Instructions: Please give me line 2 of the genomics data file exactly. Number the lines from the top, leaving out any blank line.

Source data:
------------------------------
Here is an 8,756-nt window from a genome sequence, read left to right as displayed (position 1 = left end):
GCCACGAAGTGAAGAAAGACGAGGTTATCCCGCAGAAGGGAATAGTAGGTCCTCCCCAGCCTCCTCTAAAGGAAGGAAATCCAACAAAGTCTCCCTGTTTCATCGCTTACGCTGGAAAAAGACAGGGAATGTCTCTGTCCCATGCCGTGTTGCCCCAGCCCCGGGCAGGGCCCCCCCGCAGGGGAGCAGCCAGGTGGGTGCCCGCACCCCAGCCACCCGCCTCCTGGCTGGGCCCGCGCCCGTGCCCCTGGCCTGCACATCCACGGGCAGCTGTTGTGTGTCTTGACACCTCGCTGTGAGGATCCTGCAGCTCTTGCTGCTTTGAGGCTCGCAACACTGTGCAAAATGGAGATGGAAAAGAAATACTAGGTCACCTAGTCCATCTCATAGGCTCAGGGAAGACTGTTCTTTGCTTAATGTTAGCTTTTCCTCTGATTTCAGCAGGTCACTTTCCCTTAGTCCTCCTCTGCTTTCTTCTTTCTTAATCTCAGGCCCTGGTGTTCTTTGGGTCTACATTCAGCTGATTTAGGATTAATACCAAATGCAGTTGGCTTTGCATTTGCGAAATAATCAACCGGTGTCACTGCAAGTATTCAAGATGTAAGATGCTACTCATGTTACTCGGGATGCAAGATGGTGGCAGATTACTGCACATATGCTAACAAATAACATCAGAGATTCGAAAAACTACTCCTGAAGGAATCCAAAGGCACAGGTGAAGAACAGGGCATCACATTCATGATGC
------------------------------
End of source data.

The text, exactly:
GCCACGAAGTGAAGAAAGACGAGGTTATCCCGCAGAAGGGAATAGTAGGTCCTCCCCAGCCTCCTCTAAAGGAAGGAAATCCAACAAAGTCTCCCTGTTTCATCGCTTACGCTGGAAAAAGACAGGGAATGTCTCTGTCCCATGCCGTGTTGCCCCAGCCCCGGGCAGGGCCCCCCCGCAGGGGAGCAGCCAGGTGGGTGCCCGCACCCCAGCCACCCGCCTCCTGGCTGGGCCCGCGCCCGTGCCCCTGGCCTGCACATCCACGGGCAGCTGTTGTGTGTCTTGACACCTCGCTGTGAGGATCCTGCAGCTCTTGCTGCTTTGAGGCTCGCAACACTGTGCAAAATGGAGATGGAAAAGAAATACTAGGTCACCTAGTCCATCTCATAGGCTCAGGGAAGACTGTTCTTTGCTTAATGTTAGCTTTTCCTCTGATTTCAGCAGGTCACTTTCCCTTAGTCCTCCTCTGCTTTCTTCTTTCTTAATCTCAGGCCCTGGTGTTCTTTGGGTCTACATTCAGCTGATTTAGGATTAATACCAAATGCAGTTGGCTTTGCATTTGCGAAATAATCAACCGGTGTCACTGCAAGTATTCAAGATGTAAGATGCTACTCATGTTACTCGGGATGCAAGATGGTGGCAGATTACTGCACATATGCTAACAAATAACATCAGAGATTCGAAAAACTACTCCTGAAGGAATCCAAAGGCACAGGTGAAGAACAGGGCATCACATTCATGATGC